Michigan became one of the first states to require energy performance assessment and benchmarking by Executive Order of the Governor (rather than through the Legislature) in 2005 for state buildings. The Ohio governor followed later that year. Benchmarking laws for commercial properties have since been adopted in one form or another in several states and is under consideration in many other states and cities. The total square footage of commercial real estate currently covered by building energy rating and disclosure requirements is approximately 5.8 billion square feet.
The real estate subject to benchmarking laws varies by jurisdiction. While some require only certain public buildings to be benchmarked, others also include all other “commercial real estate” such as office buildings and retail facilities. The disclosure requirements vary as well (for a quick overview of some of the different requirements, see the US Commercial Building Policy Comparison Matrix via the link on this Building Rating page.)
To help owners and buyers meet the energy benchmarking and disclosure requirements, there are a number of local, state and federal programs offering incentives for energy improvements. A very comprehensive listing of the various incentives and policies can be found on the DSIRE Database of State Incentives for Renewables and Efficiency, which maps all relevant financial incentives, regulations policies and initiatives by state, and provides links to the respective program websites, state energy codes if in place and other statutory information. You’ll see, by the way, that the US Territories has moved and is now next to Hawaii.
One financing program that has a very broad reach in the country is the Property Assessed Clean Energy program (known as PACE) which provides financing for energy efficiency upgrades or renewable energy installations. Examples of upgrades range from adding more attic insulation, to HVAC upgrades or installing rooftop solar panels.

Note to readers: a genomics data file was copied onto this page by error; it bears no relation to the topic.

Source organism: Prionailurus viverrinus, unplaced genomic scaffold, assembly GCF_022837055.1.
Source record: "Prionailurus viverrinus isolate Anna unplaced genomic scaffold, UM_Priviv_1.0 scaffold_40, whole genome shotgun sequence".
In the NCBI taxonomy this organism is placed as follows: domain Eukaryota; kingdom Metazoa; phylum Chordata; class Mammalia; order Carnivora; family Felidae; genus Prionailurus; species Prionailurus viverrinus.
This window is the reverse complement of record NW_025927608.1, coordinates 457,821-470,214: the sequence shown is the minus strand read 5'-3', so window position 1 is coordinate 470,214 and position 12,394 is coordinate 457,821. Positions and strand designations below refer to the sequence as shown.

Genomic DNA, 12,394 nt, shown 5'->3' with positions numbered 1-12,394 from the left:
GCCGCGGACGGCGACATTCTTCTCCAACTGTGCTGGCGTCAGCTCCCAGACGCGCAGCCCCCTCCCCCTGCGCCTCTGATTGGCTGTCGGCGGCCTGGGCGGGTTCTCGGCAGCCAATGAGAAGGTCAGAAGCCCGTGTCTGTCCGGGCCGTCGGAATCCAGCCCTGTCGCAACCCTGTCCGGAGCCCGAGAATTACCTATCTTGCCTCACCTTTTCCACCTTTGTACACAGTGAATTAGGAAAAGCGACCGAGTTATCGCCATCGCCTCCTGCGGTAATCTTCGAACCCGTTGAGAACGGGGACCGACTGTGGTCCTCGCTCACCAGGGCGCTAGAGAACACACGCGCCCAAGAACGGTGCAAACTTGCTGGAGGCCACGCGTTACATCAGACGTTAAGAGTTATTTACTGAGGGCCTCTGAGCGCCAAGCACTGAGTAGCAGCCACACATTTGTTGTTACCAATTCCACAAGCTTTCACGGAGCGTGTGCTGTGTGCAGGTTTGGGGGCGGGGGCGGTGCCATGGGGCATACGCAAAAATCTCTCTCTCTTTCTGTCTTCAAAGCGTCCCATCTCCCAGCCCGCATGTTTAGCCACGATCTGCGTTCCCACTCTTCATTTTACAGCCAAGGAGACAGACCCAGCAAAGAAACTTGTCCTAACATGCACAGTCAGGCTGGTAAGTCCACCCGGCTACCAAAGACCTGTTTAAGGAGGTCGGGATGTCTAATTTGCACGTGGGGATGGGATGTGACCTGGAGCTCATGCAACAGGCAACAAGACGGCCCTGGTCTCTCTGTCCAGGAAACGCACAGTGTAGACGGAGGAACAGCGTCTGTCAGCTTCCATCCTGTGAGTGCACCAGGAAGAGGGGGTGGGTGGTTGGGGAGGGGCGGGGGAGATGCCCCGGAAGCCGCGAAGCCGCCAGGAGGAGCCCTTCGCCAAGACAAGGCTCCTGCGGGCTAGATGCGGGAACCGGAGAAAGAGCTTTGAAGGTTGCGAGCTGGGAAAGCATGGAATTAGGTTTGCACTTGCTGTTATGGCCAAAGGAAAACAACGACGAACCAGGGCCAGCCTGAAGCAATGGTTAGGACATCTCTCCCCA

In areas with PACE legislation in place, municipal governments offer a specific bond to investors, and then loan the money to consumers and businesses for both commercial and residential projects to put towards energy retro-commissioning studies. The loans are repaid over an extended period of 20 to 30 years. The loans can be issued by municipal financial districts and financial institutions. One of the unusual aspects of the program is that the loan is tied to the property and not the individual.
In summary, with more and more energy benchmarking and disclosure regulations appearing across the country, there is increasing activity in the reduction of building energy consumption being supported by a very active financial market. Services like Energy Audits, Energy Modeling and Benchmarking measure the energy consumption of a building, while Commissioning and Retro-Commissioning can help to improve its overall energy efficiency. To ensure compliance at minimal cost, it is important to be aware of exactly what regulations you must comply with and what incentive programs may be available to offset the cost of meeting these requirements. The DSIRE and other similar databases or a qualified energy consultant can help point you to applicable regulations and any financial incentives that you may be eligible for.
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Partner Engineering and Science, Inc. (Partner) is a full-service environmental and engineering consulting firm completing projects nationwide. We specialize in evaluating properties in connection with real estate transactions, development or management. Learn more at http://www.partneresi.com.